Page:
"Surimi" (Japanese: , lit. "ground meat", also called kani; zh-cpl|c=|p=yú jiāng|l=fish puree/slurry) is a Japanese loan word referring to a food product intended to mimic lobster, crab, and other shellfish meat. It is typically made from white-fleshed fish, (such as pollock or hake), that has been pulverized to a paste and attains a rubbery texture when cooked. The term is also commonly applied to food products made from lean meat in a similar process.

Surimi is a much-enjoyed food product in many Asian cultures and is available in many shapes, forms, and textures. The most common surimi product in the Western market is imitation or artificial crab legs. Such a product is often sold as "sea legs" and "krab" in America, or "seafood sticks", "crab sticks" and "fish sticks" in the UK, or "seafood extender" in Australia.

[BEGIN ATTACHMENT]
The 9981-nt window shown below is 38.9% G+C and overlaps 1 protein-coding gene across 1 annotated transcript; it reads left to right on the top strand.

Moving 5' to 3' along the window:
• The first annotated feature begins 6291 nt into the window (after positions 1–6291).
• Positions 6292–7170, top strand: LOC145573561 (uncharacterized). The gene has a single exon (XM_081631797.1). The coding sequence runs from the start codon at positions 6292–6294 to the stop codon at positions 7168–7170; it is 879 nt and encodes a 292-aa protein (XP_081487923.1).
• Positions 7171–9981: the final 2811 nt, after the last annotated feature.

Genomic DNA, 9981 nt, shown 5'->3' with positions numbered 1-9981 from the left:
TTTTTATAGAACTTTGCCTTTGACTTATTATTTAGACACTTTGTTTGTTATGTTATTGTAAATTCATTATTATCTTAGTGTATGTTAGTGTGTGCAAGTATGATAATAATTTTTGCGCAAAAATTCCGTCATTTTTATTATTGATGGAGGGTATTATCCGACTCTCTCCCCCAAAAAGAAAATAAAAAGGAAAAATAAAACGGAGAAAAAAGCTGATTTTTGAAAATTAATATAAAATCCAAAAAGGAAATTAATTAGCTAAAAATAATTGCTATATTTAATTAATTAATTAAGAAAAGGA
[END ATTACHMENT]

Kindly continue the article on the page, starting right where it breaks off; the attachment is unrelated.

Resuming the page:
Lean meat from fish or land animals is first separated or minced. The meat is then rinsed numerous times to eliminate undesirable odors. The result is beaten and pulverized to form a gelatinous paste. Depending on the desired texture and flavour of the "surimi" product, the gelatinous paste is mixed with differing proportions of additives such as starch, egg white, salt, vegetable oil, humectants, sorbitol, sugar, soy protein, and seasonings. If the "surimi" is to be packed and frozen, food-grade cryoprotectants also are added while the meat paste is being mixed. [ [ The Making of Surimi] (illustrated, in Japanese)] [ [ The Evolution of the Surimi-Making Process (1961/1970/current)] (in Japanese)]

Under most circumstances, surimi is immediately processed, formed and cured into "surimi" products at the time it is produced.

Fish "surimi"

The resulting paste, depending on the type of fish and whether it was rinsed in the production process, is typically tasteless and must be flavored. According to the USDA Food Nutrient Database 16-1, fish "surimi" contains about 76% water, 15% protein, 6.85% carbohydrate, 0.9% fat, and 0.03% cholesterol.

In North America and Europe, "surimi" also alludes to fish-based products manufactured using this process. A generic term for fish-based "surimi" in Japanese is "fish-puréed products" (魚肉練り製品 "gyoniku neri seihin").

This is an incomplete list of fish used to make "surimi":

*Milkfish (" [ Chanos chanos] ")
*Swordfish (" [ Xiphias gladius] ")